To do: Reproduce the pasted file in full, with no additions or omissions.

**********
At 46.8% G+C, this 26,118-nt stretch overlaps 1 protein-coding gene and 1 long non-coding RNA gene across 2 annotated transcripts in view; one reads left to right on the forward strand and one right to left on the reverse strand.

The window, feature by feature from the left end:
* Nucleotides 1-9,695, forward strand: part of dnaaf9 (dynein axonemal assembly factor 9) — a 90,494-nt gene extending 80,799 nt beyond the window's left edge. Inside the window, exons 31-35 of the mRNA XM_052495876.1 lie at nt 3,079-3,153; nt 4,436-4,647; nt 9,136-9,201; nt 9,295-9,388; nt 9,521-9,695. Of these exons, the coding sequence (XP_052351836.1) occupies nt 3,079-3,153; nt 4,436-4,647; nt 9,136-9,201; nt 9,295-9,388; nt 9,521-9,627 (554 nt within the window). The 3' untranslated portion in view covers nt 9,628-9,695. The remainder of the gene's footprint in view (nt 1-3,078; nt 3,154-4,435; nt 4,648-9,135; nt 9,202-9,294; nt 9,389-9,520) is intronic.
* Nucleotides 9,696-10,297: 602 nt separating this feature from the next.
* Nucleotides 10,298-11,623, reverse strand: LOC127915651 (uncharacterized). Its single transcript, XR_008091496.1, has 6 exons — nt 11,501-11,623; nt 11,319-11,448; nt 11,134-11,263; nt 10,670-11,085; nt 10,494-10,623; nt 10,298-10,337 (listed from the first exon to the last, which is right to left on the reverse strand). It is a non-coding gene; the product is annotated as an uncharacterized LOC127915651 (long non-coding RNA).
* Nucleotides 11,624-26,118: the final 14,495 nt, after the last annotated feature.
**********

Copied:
At 46.8% G+C, this 26,118-nt stretch overlaps 1 protein-coding gene and 1 long non-coding RNA gene across 2 annotated transcripts in view; one reads left to right on the forward strand and one right to left on the reverse strand.

The window, feature by feature from the left end:
* Nucleotides 1-9,695, forward strand: part of dnaaf9 (dynein axonemal assembly factor 9) — a 90,494-nt gene extending 80,799 nt beyond the window's left edge. Inside the window, exons 31-35 of the mRNA XM_052495876.1 lie at nt 3,079-3,153; nt 4,436-4,647; nt 9,136-9,201; nt 9,295-9,388; nt 9,521-9,695. Of these exons, the coding sequence (XP_052351836.1) occupies nt 3,079-3,153; nt 4,436-4,647; nt 9,136-9,201; nt 9,295-9,388; nt 9,521-9,627 (554 nt within the window). The 3' untranslated portion in view covers nt 9,628-9,695. The remainder of the gene's footprint in view (nt 1-3,078; nt 3,154-4,435; nt 4,648-9,135; nt 9,202-9,294; nt 9,389-9,520) is intronic.
* Nucleotides 9,696-10,297: 602 nt separating this feature from the next.
* Nucleotides 10,298-11,623, reverse strand: LOC127915651 (uncharacterized). Its single transcript, XR_008091496.1, has 6 exons — nt 11,501-11,623; nt 11,319-11,448; nt 11,134-11,263; nt 10,670-11,085; nt 10,494-10,623; nt 10,298-10,337 (listed from the first exon to the last, which is right to left on the reverse strand). It is a non-coding gene; the product is annotated as an uncharacterized LOC127915651 (long non-coding RNA).
* Nucleotides 11,624-26,118: the final 14,495 nt, after the last annotated feature.